Estonia Holiday – History, Baths and Nature

After I got rid of my apartment I still took a couple of days to say goodbyes and to get ready. The first leg of the tour was to Estonia. Except for some trips to Tallinn and the drive through to Riga last August, I had no other experiences of the country. This was about to change.

There’s something else that I haven’t told you yet. I met someone special, Elina and we ended up spending a lot of time together during the summer. She also came with me for the first eleven days of the trip in Estonia. Below is the approximate route we took.

Estimate on the Estonia tour
The approximate route in Estonia (Google maps image)
Rummu and the trip to Pärnu

The first stop down from Tallinn was the Rummu quarry. It has been abandoned since the early 90’s and the groundwater that used to be pumped out has now completely filled it. It was operated by the inmates of the nearby prisons but when the Soviet times ended, the quarrying of limestone stopped. I didn’t take my phone with me so I have no pictures of my own, but there’s plenty of cool underwater pictures here for example. The place was eerie in many ways… We took a paddle boat and saw old buildings and trees left underwater.

My trusted Park4Night app showed a recommended spot in the forest about half an hour south of Rummu. It was one of the free RMK (Estonian state forest management) sites that are plentiful around Estonia.

In the morning when we we’re ready to continue toward Pärnu, we noticed the likely reason for this RMK spot’s location: the Varbola stronghold. It is the remains of about 800 years old fortress. It was still easy to imagine how the ring fort had been a safe place to defend.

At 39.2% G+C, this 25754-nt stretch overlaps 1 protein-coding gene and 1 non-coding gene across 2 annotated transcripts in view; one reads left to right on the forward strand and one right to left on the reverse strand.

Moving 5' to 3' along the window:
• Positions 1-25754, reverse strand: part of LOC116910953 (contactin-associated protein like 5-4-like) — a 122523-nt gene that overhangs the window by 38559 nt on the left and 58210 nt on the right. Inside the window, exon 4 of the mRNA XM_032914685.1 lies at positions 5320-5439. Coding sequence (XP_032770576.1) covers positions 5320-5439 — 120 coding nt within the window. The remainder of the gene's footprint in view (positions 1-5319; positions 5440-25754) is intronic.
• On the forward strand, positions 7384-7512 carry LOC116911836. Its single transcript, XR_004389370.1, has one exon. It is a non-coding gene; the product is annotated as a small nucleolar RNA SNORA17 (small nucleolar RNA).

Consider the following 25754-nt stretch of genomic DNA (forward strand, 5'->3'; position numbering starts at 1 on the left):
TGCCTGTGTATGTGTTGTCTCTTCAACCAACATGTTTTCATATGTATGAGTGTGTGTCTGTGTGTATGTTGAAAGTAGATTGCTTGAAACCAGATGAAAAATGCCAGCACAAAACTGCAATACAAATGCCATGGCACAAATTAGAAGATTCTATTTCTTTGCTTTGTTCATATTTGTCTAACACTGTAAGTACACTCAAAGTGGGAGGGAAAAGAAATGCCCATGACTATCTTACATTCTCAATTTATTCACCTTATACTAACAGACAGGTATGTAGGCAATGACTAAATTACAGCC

Beautiful snake head carved out of a tree.
A kind of trebuchet. This and other objects have been constructed during symposiums held at the fortress.

Tori was our last stop before Pärnu. It’s famous for the oldest horse breeding stables in Estonia (since 1856) and also known for local cider. We had lunch next to the stables and tasted the excellent cider too. We stopped by at the church and also climbed down to “Tori Hell” along the shore of Pärnu river. Unfortunately there’s not much more to see there, but it was easy to imagine how the stories about the devil living in a deep cave under the cemetery got started.

Tori church
Pärnu and a quick tour south

We hadn’t planned much for the trip except for a stop in Pärnu. Elina knows the city fairly well since her parents used to live there for some time and she was eager to show it to me. The first stop we made was the Viking Spa. It was a small but really pretty place that I would definitely recommend. Plenty of different saunas to try out and also relaxing hot tubs.

The next couple of days we just enjoyed the beach, good food and the city itself. Pärnu has really pretty parks and a lovely beach right in the city.

Pärnu has lovely parks and curious trees in them.
The city is really green and pretty even outside the parks.
The Pärnu beach on a windy day.
Setting sun and rain near Valgeranna (just a little west of Pärnu).

The first two nights we slept on the side of a quiet street near the Yacht club, but then we escaped the city and drove south. For a night we drove down along the coast to Kabli and spent a night at a tiny campsite there. The road was marketed as “romantic coast road”, but to be bluntly honest, it was not really that special. The highlights were the pretty coastal meadows in Kabli and Häädemeeste.